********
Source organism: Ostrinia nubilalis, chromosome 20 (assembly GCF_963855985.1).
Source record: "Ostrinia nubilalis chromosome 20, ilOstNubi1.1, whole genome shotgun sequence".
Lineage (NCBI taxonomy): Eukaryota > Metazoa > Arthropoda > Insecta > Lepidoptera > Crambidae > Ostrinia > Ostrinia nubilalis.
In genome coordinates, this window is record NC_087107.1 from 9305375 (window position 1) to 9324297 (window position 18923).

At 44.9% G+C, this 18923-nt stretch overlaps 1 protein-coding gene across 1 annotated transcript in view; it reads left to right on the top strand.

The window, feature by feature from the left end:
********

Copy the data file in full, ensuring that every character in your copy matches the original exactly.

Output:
Source organism: Ostrinia nubilalis, chromosome 20 (assembly GCF_963855985.1).
Source record: "Ostrinia nubilalis chromosome 20, ilOstNubi1.1, whole genome shotgun sequence".
Lineage (NCBI taxonomy): Eukaryota > Metazoa > Arthropoda > Insecta > Lepidoptera > Crambidae > Ostrinia > Ostrinia nubilalis.
In genome coordinates, this window is record NC_087107.1 from 9305375 (window position 1) to 9324297 (window position 18923).

At 44.9% G+C, this 18923-nt stretch overlaps 1 protein-coding gene across 1 annotated transcript in view; it reads left to right on the top strand.

The window, feature by feature from the left end: